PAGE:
Tagore: A remarkably long and prolific creative life

When Rabindranath Tagore was awarded the Nobel Prize for literature in 1913, few of the judges could have anticipated that they were honouring somebody who would go on to an astonishingly long productive life extending literally to a few days before his death on 7 August, 1941, at the age of 81. Not only was the creative life extended over such a long period, but Tagore also went on to different and newer forms of artistic activity: different styles of poetry as well as other types of literature, and creation in other modes, in dance, theatre and painting. The last decade of his life—the seventies—was surprisingly the most creative period of his life, with innovations in several different artistic modes. The West seems to have stopped its adulation of Tagore by the late twenties. Free from the distraction of looking abroad for appreciation, Tagore in the 1930s was reborn as a ‘modern poet’, free from the tradition of lyrical romanticism.

In his book A Poet’s Death: Late Poems of Rabindranath Tagore (Rupa, New Delhi, 2004) ,  Professor Dipak Mazumdar has translates a selection of Tagore’s last writings. Click here to read more about the poems

    PRANTIK (Borderland)

    The messenger of death came silently, in the darkness,
    When the earth’s light was out.  He cleaned out
    The layers of fine dust, accumulated in life,
    From the horizon of eternity, washing it out with the waters of pain.

    He relieved silently, firmly, the terrors building on dreams, encroaching horrors.
    Suddenly the curtain opened on the new stage

    Of the playful God.  The flood of light spreading out of the emptiness,
    Touched the ends of the startled darkness of the universe,
    The trembling, uncertain light darted towards the endless sleep,
    Searching and searching, reducing sleep’s claim on life.

    It flooded the inner corners of my being with magical streams –
    Like the sudden floods at the end of dry summer
    Find the forgotten stream, dancing from bank to bank in its fresh liberty !
    The darkness and the light mingled, confused,
    At last they sorted out their struggle.
    The image of the past, coarse and restricted
    Dissolved into the twilight.  The new life
    Formed itself in the unclouded bright morning of renewed consciousness.
    My body, heavy with the treasures of the past,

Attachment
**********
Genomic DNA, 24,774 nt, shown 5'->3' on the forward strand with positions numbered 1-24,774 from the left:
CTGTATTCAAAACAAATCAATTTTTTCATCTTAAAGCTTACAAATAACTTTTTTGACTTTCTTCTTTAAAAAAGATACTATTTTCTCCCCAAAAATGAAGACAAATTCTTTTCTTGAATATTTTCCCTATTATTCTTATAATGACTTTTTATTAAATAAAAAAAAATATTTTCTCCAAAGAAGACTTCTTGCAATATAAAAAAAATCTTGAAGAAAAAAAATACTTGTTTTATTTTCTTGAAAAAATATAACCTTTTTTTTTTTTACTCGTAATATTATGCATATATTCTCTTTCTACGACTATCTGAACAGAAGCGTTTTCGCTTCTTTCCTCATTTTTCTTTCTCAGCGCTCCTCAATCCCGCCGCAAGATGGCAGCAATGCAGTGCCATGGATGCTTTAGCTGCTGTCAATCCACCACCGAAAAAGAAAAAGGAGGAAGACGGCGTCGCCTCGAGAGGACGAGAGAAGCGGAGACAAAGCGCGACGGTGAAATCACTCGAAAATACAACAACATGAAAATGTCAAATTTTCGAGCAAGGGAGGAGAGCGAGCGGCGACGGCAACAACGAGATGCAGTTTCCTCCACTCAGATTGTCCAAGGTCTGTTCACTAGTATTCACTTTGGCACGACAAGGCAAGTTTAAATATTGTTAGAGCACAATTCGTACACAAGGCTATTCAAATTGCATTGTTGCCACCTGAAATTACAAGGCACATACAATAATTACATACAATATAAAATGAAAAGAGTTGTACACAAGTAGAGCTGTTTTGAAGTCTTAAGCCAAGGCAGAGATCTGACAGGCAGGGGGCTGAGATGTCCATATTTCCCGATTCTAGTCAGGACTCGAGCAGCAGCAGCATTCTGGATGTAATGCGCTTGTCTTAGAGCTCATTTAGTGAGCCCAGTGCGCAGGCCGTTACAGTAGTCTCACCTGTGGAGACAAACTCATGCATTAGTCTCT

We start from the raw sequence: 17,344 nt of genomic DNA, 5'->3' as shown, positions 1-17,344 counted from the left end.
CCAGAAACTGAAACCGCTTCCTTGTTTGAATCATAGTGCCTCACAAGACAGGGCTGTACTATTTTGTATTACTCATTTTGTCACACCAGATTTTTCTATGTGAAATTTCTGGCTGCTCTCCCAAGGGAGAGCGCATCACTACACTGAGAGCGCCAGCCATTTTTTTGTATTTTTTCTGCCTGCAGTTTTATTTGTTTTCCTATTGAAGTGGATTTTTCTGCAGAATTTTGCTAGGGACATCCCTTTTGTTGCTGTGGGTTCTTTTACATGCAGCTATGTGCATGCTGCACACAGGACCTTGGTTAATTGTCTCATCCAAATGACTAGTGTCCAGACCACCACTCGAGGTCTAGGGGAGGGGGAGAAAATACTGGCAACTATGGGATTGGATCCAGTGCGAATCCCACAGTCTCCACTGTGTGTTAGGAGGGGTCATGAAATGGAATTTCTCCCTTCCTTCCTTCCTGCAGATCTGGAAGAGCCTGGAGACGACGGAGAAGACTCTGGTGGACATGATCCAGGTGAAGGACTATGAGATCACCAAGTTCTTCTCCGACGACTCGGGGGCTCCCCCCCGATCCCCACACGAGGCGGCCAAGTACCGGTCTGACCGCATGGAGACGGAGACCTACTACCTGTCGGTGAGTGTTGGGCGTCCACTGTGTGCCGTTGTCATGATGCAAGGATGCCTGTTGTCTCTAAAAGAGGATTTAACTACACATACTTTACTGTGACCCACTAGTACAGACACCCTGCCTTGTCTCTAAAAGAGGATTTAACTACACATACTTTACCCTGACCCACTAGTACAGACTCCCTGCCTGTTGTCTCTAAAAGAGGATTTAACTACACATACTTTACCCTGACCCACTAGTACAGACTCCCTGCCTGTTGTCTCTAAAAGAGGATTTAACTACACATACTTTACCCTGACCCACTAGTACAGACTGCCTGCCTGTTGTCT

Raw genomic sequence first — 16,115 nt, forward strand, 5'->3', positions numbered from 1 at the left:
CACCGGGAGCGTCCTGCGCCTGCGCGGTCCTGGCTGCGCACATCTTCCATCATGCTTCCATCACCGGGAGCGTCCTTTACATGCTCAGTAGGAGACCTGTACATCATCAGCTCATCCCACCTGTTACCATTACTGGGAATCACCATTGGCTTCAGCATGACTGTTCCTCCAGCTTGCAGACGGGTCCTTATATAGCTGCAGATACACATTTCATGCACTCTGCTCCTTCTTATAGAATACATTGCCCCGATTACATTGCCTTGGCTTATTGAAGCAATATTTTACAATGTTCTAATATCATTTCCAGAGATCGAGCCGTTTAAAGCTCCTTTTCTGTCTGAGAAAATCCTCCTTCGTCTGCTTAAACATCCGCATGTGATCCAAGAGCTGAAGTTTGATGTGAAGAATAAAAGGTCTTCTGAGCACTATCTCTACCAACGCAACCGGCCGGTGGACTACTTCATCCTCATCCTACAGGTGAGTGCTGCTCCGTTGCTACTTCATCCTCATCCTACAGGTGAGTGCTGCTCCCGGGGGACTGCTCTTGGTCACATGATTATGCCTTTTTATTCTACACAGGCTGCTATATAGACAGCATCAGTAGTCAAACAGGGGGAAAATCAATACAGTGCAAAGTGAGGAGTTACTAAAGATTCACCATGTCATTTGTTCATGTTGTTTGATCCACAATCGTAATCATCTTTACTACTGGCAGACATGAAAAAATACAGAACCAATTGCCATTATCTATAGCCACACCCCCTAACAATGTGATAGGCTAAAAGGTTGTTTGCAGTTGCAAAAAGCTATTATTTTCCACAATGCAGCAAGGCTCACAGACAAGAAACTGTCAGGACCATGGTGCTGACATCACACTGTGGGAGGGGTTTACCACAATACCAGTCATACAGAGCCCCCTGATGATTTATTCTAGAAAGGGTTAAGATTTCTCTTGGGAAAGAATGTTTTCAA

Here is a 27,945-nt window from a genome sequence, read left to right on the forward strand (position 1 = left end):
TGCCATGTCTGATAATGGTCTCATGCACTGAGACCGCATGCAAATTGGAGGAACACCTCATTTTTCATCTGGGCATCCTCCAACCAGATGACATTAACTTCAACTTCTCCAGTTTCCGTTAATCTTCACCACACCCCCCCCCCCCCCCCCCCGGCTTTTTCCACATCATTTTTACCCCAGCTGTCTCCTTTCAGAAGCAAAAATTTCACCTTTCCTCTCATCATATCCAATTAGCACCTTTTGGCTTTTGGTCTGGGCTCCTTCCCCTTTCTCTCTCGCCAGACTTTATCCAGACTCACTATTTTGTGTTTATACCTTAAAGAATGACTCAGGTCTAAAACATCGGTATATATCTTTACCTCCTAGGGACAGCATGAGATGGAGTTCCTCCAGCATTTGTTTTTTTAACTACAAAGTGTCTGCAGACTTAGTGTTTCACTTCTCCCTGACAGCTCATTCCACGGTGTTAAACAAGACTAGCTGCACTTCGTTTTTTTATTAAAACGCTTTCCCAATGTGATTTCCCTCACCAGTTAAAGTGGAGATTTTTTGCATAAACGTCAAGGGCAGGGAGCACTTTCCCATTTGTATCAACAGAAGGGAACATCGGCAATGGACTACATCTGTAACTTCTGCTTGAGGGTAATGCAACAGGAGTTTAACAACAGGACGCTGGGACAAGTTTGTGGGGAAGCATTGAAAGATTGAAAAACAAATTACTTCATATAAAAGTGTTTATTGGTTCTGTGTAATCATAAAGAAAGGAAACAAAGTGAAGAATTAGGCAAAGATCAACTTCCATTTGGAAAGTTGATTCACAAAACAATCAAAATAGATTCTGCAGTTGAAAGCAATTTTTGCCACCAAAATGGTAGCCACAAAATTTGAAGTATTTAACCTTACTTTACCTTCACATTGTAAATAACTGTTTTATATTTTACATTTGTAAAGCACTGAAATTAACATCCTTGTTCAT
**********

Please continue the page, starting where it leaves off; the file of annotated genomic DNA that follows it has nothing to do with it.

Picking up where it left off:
Looking desperately into the future, avoiding the imminent,
    Floated like the tired clouds of morning,
    Limped nervously, torn from the reaches of the skies.
    I found myself, freed from the body’s bondage, at the end of the distant horizon,
    Beyond the land of the shadows,
    On the banks of the bright river, flooded with effulgent light !

    Shantiniketan, 25 September, 1937

    NOTE: This poem was written immediately after Tagore came out of unconsciousness after serious attack of illness

SHESHLEKHA 13 (The last writings)

    The sun of the primal dawn
    Had asked
    Of the new creation of the eternal
    Who are you –
    He had no reply.
    Eons went by,
    The last sun of the day’s ending
    Asked his last question
    At the end of the western seas
    In the silent evening,
    Who are you –
    There was no reply.

    Jorasanko, Calcutta

    27 July 1941, dawn.

    NOTE: Tagore was taken to the operating table on July 30 and never regained consciousness

SHESHLEKHA 15 (The last writings)

    You have paved the path of your creation
    In myriad deceptive stones,
    O deceiver.
    You have planted snares of false beliefs, deftly
    In simple lives.
    You have marked greatness with this deception;
    But you have not yielded to him the secrets of your night.
    The path which your stars illumine
    Is really the path of his lonely soul’s inner wandering;
    It is eternally clear,
    It is lit up for ever by easy faith.
    He might be crooked outside, but his soul is tidy,
    That is his pride.
    Others call him confused.
    Nothing succeeds in deceiving him,
    He carries his last reward
    Into his own chamber of treasures.
    He who has survived the deception with such ease,
    He now receives in your blessings
    His inalienable claim to your peace.

    Jorasanko, Calcutta

    30 July 1941,morning 9:30.

    NOTE: This poem was taken down as the poet lay on his sick-bed waiting to be taken to the operating theatre. He never had a chance to see it written down

Our Tagore events

  • Oct 6, 2012 AUTUMN EXTRAVAGANZA, Michael Power St. Joseph High School, Toronto. A variety show with Tagore’s works, and a multicultural Dance Ensemble with folk dances of Ukraine, Chile, and India.

  • Sep 25, 2012 'Walking Alone: Justice and Inequality in Tagore's thought', talk by Ananya Mukherjee-Reed at Princeton University, USA.

  • May 4, 2012 Soul of Spring,McMichael Art Gallery, Kleinburg, Ontario. A medley of music, dance and poetry based on Tagore's play. It was performed during an exhibition of Tagore's paintings 'The Last Harvest' at the gallery.

  • Jan 19, 2012 'Race and Diversity in Tagore', talk by Ananya Mukherjee-Reed at the University of Toronto

  • Sept 30, 2011 Tagore reading at the Festival of South Asian Literature and the Arts

  • October 2, 2011 A panel on Tagore featuring Uma Dasgupta and Martha Nussbaum on Writers & Company, CBC Radio One Broadcast time 3:05 pm Eastern. Click here for more details and podcast
  • Dec 3-4, 2011: A film festival featuring the North American premier of two films based on Tagore's work.
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